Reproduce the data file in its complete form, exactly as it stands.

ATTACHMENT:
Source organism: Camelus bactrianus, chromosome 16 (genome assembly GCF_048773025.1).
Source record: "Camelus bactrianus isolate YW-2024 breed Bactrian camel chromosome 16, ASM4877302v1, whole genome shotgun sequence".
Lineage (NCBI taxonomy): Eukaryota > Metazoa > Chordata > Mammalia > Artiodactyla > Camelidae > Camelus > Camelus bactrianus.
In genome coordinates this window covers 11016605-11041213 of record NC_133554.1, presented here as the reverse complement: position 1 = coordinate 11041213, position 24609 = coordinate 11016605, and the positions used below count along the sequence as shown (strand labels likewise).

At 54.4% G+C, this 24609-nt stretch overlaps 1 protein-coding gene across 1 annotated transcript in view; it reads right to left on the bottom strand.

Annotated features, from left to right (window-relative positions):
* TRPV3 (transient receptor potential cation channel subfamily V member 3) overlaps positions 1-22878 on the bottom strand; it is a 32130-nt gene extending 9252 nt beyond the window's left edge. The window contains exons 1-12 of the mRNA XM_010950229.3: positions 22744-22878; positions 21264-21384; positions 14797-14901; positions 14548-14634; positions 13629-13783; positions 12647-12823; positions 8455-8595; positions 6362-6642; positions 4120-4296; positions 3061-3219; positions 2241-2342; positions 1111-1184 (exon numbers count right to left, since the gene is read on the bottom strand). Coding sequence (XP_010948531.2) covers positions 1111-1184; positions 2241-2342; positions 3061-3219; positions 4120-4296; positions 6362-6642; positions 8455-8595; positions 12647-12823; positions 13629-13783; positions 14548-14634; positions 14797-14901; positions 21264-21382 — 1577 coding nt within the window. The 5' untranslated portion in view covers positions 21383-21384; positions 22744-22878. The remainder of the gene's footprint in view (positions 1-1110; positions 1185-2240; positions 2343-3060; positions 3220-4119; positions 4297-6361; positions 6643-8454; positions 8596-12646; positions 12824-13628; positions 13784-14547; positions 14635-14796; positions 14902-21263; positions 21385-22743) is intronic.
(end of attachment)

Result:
Source organism: Camelus bactrianus, chromosome 16 (genome assembly GCF_048773025.1).
Source record: "Camelus bactrianus isolate YW-2024 breed Bactrian camel chromosome 16, ASM4877302v1, whole genome shotgun sequence".
Lineage (NCBI taxonomy): Eukaryota > Metazoa > Chordata > Mammalia > Artiodactyla > Camelidae > Camelus > Camelus bactrianus.
In genome coordinates this window covers 11016605-11041213 of record NC_133554.1, presented here as the reverse complement: position 1 = coordinate 11041213, position 24609 = coordinate 11016605, and the positions used below count along the sequence as shown (strand labels likewise).

At 54.4% G+C, this 24609-nt stretch overlaps 1 protein-coding gene across 1 annotated transcript in view; it reads right to left on the bottom strand.

Annotated features, from left to right (window-relative positions):
* TRPV3 (transient receptor potential cation channel subfamily V member 3) overlaps positions 1-22878 on the bottom strand; it is a 32130-nt gene extending 9252 nt beyond the window's left edge. The window contains exons 1-12 of the mRNA XM_010950229.3: positions 22744-22878; positions 21264-21384; positions 14797-14901; positions 14548-14634; positions 13629-13783; positions 12647-12823; positions 8455-8595; positions 6362-6642; positions 4120-4296; positions 3061-3219; positions 2241-2342; positions 1111-1184 (exon numbers count right to left, since the gene is read on the bottom strand). Coding sequence (XP_010948531.2) covers positions 1111-1184; positions 2241-2342; positions 3061-3219; positions 4120-4296; positions 6362-6642; positions 8455-8595; positions 12647-12823; positions 13629-13783; positions 14548-14634; positions 14797-14901; positions 21264-21382 — 1577 coding nt within the window. The 5' untranslated portion in view covers positions 21383-21384; positions 22744-22878. The remainder of the gene's footprint in view (positions 1-1110; positions 1185-2240; positions 2343-3060; positions 3220-4119; positions 4297-6361; positions 6643-8454; positions 8596-12646; positions 12824-13628; positions 13784-14547; positions 14635-14796; positions 14902-21263; positions 21385-22743) is intronic.